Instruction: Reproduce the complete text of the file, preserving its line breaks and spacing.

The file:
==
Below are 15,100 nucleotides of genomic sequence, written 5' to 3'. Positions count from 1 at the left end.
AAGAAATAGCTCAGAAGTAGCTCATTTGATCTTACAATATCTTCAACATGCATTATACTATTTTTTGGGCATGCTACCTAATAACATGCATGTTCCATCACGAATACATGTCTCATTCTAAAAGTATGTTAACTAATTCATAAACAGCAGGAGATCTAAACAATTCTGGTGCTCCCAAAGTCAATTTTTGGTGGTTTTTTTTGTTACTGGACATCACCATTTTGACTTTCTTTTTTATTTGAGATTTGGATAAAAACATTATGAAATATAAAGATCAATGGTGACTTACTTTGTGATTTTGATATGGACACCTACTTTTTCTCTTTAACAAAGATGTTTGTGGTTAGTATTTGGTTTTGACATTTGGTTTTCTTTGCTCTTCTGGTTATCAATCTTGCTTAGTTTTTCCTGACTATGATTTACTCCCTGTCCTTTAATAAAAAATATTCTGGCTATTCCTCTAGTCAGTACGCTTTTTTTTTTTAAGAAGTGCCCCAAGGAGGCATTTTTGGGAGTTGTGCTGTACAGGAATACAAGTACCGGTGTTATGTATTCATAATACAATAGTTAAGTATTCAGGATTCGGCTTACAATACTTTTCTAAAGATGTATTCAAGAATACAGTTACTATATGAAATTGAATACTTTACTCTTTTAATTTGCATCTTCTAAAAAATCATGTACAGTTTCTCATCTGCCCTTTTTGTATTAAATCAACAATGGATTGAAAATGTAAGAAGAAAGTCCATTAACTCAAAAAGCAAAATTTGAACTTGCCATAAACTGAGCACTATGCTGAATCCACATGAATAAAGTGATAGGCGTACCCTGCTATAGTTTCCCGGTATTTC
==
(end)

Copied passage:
Below are 15,100 nucleotides of genomic sequence, written 5' to 3'. Positions count from 1 at the left end.
AAGAAATAGCTCAGAAGTAGCTCATTTGATCTTACAATATCTTCAACATGCATTATACTATTTTTTGGGCATGCTACCTAATAACATGCATGTTCCATCACGAATACATGTCTCATTCTAAAAGTATGTTAACTAATTCATAAACAGCAGGAGATCTAAACAATTCTGGTGCTCCCAAAGTCAATTTTTGGTGGTTTTTTTTGTTACTGGACATCACCATTTTGACTTTCTTTTTTATTTGAGATTTGGATAAAAACATTATGAAATATAAAGATCAATGGTGACTTACTTTGTGATTTTGATATGGACACCTACTTTTTCTCTTTAACAAAGATGTTTGTGGTTAGTATTTGGTTTTGACATTTGGTTTTCTTTGCTCTTCTGGTTATCAATCTTGCTTAGTTTTTCCTGACTATGATTTACTCCCTGTCCTTTAATAAAAAATATTCTGGCTATTCCTCTAGTCAGTACGCTTTTTTTTTTTAAGAAGTGCCCCAAGGAGGCATTTTTGGGAGTTGTGCTGTACAGGAATACAAGTACCGGTGTTATGTATTCATAATACAATAGTTAAGTATTCAGGATTCGGCTTACAATACTTTTCTAAAGATGTATTCAAGAATACAGTTACTATATGAAATTGAATACTTTACTCTTTTAATTTGCATCTTCTAAAAAATCATGTACAGTTTCTCATCTGCCCTTTTTGTATTAAATCAACAATGGATTGAAAATGTAAGAAGAAAGTCCATTAACTCAAAAAGCAAAATTTGAACTTGCCATAAACTGAGCACTATGCTGAATCCACATGAATAAAGTGATAGGCGTACCCTGCTATAGTTTCCCGGTATTTC